Wonder Park – Film Review by Fran Winston
Directed by: Dylan Brown
Starring the voices of: Brianna Denski, Tom Baker, Joe Sugg, Casper Lee, Mila Kunis, John Oliver, Jennifer Garner, Matthew Broderick
If you’re wondering how to keep the kids amused over the forthcoming Easter Break, fear not as there is a glut of “family friendly” fare due to hit our cinemas. This particular offering tells the story of a young girl June (Denski) who invents a magical amusement park called Wonder Park with her mother (Garner). The pair draw up blueprints and create wondrous stories about the adventures of the characters who inhabit it. However, when her mother falls ill June disconnects herself from their stories and even burns the blueprints. When she then gets lost in the woods, she is shocked to discover a broken down Wonderland as it had only ever been in her imagination. It is far from the magical place she created though as it is under attack from a storm cloud named Darkness and a terrifying gang of chimpanzombies – formerly the parks plush toys. Realising that she is responsible for this shift in the parks fortunes June works with the parks inhabitants to banish the treat and restore the park to the glory it enjoyed in her imagination.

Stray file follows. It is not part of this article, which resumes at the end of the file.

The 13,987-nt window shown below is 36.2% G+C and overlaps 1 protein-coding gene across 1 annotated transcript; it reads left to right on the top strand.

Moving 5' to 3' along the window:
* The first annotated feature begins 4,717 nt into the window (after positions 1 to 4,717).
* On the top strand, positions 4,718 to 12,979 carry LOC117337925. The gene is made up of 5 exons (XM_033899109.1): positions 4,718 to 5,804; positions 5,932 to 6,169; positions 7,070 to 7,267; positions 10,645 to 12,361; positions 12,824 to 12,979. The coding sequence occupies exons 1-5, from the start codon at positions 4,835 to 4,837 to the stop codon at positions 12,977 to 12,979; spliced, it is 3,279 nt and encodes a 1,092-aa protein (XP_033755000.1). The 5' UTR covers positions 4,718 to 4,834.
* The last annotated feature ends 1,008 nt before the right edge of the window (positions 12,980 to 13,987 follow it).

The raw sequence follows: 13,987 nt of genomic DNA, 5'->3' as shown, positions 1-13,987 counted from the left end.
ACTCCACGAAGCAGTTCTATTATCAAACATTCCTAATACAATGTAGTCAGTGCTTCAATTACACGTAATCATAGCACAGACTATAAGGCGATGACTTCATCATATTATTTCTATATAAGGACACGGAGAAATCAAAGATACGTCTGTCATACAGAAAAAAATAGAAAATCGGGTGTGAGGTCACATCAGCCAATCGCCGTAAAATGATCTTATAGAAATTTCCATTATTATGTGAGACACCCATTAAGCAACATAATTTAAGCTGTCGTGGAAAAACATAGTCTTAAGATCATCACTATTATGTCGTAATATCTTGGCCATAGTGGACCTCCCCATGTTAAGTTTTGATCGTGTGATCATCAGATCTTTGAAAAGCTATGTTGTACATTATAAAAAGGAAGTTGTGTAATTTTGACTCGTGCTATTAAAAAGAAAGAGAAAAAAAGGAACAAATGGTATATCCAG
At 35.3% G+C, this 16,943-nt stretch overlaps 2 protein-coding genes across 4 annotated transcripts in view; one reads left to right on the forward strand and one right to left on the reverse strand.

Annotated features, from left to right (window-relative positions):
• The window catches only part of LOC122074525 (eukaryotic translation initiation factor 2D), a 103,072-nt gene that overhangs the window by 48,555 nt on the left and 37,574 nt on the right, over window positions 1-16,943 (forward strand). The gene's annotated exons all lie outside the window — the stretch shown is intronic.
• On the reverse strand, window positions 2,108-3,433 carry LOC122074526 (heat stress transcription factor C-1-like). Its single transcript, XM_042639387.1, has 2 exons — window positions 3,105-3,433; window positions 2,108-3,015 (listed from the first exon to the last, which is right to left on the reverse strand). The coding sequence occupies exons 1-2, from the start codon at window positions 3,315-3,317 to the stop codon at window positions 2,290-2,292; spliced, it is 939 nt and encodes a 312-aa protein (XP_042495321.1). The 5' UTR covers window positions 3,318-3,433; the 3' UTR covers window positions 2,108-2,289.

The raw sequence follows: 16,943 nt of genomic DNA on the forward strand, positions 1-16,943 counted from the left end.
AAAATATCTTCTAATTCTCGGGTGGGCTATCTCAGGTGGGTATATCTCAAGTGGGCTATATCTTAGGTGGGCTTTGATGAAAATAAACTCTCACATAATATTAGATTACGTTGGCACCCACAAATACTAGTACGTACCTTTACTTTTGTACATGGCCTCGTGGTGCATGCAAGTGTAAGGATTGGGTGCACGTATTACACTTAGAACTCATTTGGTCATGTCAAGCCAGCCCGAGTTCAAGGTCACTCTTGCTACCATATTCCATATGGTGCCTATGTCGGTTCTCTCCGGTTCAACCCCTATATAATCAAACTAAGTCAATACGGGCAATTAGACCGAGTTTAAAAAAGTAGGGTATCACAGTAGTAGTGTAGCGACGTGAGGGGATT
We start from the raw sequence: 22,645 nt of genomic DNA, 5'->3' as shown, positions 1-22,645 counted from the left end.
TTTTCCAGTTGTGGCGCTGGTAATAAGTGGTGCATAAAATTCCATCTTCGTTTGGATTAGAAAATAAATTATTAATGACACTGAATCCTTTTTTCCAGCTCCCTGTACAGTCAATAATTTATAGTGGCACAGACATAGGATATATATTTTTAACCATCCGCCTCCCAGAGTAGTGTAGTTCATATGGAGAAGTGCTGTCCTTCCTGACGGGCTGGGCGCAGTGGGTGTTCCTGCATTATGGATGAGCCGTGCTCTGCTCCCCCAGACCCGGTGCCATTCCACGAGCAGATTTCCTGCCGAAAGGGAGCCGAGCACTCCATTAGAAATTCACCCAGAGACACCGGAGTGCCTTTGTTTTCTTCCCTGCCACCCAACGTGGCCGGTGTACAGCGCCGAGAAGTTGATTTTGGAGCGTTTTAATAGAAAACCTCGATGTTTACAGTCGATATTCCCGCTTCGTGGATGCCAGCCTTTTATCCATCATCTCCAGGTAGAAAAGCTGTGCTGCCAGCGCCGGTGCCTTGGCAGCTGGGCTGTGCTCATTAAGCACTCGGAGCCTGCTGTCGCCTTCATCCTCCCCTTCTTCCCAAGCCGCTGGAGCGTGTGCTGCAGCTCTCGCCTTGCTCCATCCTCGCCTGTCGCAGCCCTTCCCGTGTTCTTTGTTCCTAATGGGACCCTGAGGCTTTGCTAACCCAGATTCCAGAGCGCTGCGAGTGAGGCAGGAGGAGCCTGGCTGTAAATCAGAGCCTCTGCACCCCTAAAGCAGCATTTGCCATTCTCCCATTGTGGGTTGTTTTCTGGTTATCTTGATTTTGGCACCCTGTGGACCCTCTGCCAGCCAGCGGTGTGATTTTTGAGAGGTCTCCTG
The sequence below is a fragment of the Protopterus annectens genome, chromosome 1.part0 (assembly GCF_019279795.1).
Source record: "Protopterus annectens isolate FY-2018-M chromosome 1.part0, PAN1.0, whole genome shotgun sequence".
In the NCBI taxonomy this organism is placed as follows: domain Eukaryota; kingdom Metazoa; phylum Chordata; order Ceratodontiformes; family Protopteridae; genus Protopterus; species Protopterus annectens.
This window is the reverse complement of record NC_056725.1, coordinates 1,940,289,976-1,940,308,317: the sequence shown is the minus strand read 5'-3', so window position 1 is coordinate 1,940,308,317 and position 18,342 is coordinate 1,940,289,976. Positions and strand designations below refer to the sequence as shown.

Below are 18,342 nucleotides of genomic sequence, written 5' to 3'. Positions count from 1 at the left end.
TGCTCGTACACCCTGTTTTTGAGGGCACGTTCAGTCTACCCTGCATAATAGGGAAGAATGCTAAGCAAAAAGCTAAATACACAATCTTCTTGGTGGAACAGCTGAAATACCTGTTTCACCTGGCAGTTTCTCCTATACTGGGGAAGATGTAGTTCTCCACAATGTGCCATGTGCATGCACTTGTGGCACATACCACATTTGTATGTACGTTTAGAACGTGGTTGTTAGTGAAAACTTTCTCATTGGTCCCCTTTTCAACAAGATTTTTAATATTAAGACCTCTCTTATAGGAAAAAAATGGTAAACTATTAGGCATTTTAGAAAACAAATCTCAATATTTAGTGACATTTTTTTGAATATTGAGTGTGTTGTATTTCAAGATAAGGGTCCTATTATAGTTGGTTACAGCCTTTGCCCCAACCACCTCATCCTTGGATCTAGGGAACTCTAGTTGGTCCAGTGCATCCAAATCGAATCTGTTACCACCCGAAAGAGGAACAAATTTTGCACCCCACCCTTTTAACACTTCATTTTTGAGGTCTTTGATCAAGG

This movie has already spawned a TV series which will debut on Nickelodeon this year. Obviously, pretty much every child loves amusement parks and cute animals so this ticks many boxes. However, unlike Disney Pixar offerings, which tend to be nuanced and layered affairs with more sophisticated humour for grown ups while ensuring that the kids are entertained, this is lacking in much that will appeal to the more mature section of the audience. While obviously adults aren’t the target market they will be sitting through this with the mini humans, so it would have been nice to incorporate something to engage them.
Also, the story is pretty pedestrian. Although it is poignant and heart-warming in parts it is nothing that we haven’t really seen before. The animation is great and this is extremely colourful and energetic which will prove wonderfully engaging for young viewers but overall it is a rather weak release in a genre that is offering ever more sophisticated fare.
This will prove a nice diversion for the kids for a while but it isn’t going to become a modern classic or a much loved must see childhood flick.